The Obama administration unveiled their plan for creating an agency to regulate the financial products offered to consumers. Measures from the government to attempt to protect consumers from products leading to unfair or deceptive lending are not novel. But this agency hopes to take consumer protection a step further by intensifying such efforts and promoting access to financial products as well. I applaud the administration's desire to protect consumers but wonder if its dual purpose will lead to internal conflict.

Let's start with the good. This new agency will implement and enforce new transparency standards for consumer lending. That's important. Even the most brazen of free marketers will have trouble arguing that clarity and simplicity are not valid goals for regulations. If individuals do not have full, clear and accurate information, markets cannot work.

How does the government plan to reach that goal? The government tried to achieve clarity with the truth-in-lending disclosure. It did little good with wacky mortgage products. For that reason, the government will reduce the freedom of lenders to create complex products. Instead, it intends to promote guidelines for "Plain Vanilla" products.

Regulating away complex lender practices is a little more controversial than simply providing clearer disclosure language, but Washington feels it has broad support for such measures. Less complexity will prevent lenders from being as innovative with their financial products. That means tighter credit. This might be seen as a negative, but tighter credit is not necessarily a bad thing, given the nation's addiction.

A statement about the new agency released by Senator Dodd explains their philosophy:

The Administration is addressing the colossal failures that led to the economic crisis with a bold and aggressive plan. Creating an independent agency whose sole focus is protecting consumers - be it credit card holders, anyone with a bank account, or families with mortgages or student loans - is really the key to creating the foundations for a stronger economy.



That's true if you believe that most homeowners who defaulted on subprime mortgages were taken advantage of. I'm skeptical. I think the majority were probably guilty of drinking the same kool-aid that Wall Street was chugging: they thought the housing market and economy were in the clear, so it would all work out in the end.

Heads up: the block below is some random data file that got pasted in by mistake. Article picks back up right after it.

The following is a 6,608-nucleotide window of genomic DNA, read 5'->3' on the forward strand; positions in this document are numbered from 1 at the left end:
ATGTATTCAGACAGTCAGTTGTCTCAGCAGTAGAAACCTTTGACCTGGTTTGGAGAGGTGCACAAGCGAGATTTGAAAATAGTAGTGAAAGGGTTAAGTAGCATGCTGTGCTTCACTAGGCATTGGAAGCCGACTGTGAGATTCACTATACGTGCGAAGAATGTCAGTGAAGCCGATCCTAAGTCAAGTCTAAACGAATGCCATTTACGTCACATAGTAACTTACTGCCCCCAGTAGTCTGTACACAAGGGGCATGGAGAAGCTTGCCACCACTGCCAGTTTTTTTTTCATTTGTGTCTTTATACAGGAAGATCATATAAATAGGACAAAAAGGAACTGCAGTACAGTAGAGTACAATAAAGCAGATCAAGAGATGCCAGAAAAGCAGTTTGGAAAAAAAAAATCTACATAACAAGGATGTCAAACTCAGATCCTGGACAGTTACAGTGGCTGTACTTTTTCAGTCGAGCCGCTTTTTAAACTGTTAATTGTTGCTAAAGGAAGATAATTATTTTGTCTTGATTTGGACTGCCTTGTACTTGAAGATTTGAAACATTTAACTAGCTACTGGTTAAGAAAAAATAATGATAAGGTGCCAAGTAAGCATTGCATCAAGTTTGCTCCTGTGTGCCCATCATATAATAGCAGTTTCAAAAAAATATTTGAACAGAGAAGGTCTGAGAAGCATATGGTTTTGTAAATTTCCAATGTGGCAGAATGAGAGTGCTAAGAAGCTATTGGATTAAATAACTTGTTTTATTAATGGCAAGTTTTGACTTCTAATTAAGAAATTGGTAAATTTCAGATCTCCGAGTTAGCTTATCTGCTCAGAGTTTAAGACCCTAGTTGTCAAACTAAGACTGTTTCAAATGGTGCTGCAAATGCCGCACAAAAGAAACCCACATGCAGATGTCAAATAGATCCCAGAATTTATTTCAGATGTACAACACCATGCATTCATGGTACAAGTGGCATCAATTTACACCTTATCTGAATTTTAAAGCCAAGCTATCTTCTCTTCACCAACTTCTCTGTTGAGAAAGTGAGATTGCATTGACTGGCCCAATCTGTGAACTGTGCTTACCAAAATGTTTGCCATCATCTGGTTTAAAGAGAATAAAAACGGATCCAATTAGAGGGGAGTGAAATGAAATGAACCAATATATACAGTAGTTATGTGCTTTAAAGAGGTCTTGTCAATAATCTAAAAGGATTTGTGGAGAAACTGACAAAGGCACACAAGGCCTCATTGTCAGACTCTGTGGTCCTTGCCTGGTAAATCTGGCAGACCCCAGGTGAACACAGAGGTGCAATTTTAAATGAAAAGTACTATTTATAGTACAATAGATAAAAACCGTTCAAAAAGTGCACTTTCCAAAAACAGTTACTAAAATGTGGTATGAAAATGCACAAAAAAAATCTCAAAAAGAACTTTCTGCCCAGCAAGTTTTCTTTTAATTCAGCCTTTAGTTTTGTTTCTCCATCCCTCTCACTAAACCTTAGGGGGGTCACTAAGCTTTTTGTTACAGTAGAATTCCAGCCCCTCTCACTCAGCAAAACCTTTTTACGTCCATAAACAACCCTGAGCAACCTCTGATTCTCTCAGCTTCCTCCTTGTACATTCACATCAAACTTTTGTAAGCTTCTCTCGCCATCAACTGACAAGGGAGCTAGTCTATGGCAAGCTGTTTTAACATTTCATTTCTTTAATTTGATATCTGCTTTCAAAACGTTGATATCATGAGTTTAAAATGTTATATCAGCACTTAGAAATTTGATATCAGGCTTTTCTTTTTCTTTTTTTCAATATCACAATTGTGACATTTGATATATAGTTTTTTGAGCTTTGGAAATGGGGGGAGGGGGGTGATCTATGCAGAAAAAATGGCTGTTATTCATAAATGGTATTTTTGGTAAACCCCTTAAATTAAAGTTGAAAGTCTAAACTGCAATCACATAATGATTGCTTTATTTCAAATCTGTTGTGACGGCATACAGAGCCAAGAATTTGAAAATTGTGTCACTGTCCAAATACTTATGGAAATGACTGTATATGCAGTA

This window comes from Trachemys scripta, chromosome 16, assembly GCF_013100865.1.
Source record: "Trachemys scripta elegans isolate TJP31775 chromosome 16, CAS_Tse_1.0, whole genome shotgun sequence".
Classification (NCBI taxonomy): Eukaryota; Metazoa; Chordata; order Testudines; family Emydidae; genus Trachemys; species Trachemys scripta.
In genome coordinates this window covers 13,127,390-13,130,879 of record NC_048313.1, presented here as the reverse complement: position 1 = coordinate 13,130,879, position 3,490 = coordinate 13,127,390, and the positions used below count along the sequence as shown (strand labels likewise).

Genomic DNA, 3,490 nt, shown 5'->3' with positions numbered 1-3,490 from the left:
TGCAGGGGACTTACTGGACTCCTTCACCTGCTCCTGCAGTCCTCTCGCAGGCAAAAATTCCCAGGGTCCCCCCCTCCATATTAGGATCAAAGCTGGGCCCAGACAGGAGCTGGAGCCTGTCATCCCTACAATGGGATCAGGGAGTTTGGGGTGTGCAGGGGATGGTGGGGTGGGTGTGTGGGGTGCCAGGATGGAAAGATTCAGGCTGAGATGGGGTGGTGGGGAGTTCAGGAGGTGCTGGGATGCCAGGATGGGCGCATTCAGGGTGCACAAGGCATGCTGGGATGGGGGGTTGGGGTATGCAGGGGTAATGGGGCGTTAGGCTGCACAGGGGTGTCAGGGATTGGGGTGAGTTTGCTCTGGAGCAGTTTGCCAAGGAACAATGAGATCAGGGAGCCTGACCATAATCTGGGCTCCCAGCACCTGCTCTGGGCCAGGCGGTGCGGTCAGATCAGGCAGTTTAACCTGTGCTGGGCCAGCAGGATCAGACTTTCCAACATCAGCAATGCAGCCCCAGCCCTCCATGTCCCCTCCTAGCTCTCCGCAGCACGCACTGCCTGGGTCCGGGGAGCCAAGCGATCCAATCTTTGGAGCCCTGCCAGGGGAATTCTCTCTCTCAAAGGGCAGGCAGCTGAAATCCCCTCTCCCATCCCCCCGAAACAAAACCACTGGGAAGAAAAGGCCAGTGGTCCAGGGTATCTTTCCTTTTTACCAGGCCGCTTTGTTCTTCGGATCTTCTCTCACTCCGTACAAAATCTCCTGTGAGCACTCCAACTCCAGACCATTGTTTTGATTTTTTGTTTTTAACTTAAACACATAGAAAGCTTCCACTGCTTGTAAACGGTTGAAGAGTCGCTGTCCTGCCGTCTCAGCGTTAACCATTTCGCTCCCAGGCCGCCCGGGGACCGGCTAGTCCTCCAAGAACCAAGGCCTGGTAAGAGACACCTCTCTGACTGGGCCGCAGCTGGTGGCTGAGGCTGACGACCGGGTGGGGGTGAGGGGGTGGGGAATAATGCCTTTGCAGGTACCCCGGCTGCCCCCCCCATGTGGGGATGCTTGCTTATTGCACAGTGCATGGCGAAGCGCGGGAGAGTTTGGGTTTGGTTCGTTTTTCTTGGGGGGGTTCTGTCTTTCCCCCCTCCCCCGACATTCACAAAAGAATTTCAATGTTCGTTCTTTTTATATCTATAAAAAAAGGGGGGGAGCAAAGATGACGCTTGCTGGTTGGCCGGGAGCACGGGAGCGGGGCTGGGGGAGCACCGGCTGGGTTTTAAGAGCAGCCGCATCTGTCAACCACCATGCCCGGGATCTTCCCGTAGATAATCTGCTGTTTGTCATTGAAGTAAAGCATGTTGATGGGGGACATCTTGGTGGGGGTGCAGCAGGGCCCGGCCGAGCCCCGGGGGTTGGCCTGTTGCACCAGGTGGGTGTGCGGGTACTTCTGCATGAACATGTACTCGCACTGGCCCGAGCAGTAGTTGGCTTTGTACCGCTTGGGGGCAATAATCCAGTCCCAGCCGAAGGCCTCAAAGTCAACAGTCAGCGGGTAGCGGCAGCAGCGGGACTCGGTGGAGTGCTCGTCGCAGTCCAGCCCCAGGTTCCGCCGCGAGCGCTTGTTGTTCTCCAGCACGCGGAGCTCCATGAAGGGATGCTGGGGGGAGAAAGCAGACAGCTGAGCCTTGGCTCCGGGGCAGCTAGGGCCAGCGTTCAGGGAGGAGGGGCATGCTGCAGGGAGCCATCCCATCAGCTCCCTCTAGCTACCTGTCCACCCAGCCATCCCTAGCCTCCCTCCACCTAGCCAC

But even if you do believe that most homeowners with questionable mortgage products were swindled, would the new agency really have helped? Some additional color from the New York Times might imply otherwise:

The proposal would also give the agency the power to restrict or prohibit "unfair and deceptive practices" and it would enforce existing laws against discrimination. The agency would be in charge of enforcing the Community Reinvestment Act, a law that prods banks to make loans in low-income communities.



Lenders certainly shouldn't discriminate based on characteristics like race, sex or sexual orientation. But they absolutely should discriminate against people who cannot afford the loans they seek. That's called having underwriting standards.

Yet, this same agency meant to protect consumers might also coerce banks to provide loans to consumers who cannot afford them. Isn't that part of what got us into the subprime mess in the first place? I'm not one of those who believe the CRA deserves all of the blame for the subprime debacle. Yet, I find it hard to refute that it played some part.

In any case, consumer lenders have one kernel of good news: this new agency won't get off the ground anytime soon. They'll have plenty of time to brace themselves. Also from the Times article:

The House Financial Services Committee is expected to take up the bill as soon as Congress returns from its Fourth of July recess, and the committee chairman, Representative Barney Frank of Massachusetts, is broadly in favor. But the House is not expected to vote on the bill until this fall, and the Senate is expected to move even more slowly.

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